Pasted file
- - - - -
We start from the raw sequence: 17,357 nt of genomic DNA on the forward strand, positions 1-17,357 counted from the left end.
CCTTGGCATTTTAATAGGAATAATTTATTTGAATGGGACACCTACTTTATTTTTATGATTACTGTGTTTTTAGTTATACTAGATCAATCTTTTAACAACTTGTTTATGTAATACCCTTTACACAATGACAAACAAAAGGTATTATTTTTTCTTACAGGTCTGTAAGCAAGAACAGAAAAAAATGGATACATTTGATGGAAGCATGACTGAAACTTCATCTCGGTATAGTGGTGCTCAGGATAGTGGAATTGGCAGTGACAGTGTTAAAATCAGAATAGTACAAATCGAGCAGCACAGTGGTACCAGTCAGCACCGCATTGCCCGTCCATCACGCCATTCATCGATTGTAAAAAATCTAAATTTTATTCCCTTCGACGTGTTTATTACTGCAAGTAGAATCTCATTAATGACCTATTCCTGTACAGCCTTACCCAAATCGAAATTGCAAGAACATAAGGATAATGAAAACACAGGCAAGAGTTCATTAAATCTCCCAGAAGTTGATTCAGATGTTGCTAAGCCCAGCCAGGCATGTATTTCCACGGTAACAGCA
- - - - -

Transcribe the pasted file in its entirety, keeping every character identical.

We start from the raw sequence: 17,357 nt of genomic DNA on the forward strand, positions 1-17,357 counted from the left end.
CCTTGGCATTTTAATAGGAATAATTTATTTGAATGGGACACCTACTTTATTTTTATGATTACTGTGTTTTTAGTTATACTAGATCAATCTTTTAACAACTTGTTTATGTAATACCCTTTACACAATGACAAACAAAAGGTATTATTTTTTCTTACAGGTCTGTAAGCAAGAACAGAAAAAAATGGATACATTTGATGGAAGCATGACTGAAACTTCATCTCGGTATAGTGGTGCTCAGGATAGTGGAATTGGCAGTGACAGTGTTAAAATCAGAATAGTACAAATCGAGCAGCACAGTGGTACCAGTCAGCACCGCATTGCCCGTCCATCACGCCATTCATCGATTGTAAAAAATCTAAATTTTATTCCCTTCGACGTGTTTATTACTGCAAGTAGAATCTCATTAATGACCTATTCCTGTACAGCCTTACCCAAATCGAAATTGCAAGAACATAAGGATAATGAAAACACAGGCAAGAGTTCATTAAATCTCCCAGAAGTTGATTCAGATGTTGCTAAGCCCAGCCAGGCATGTATTTCCACGGTAACAGCA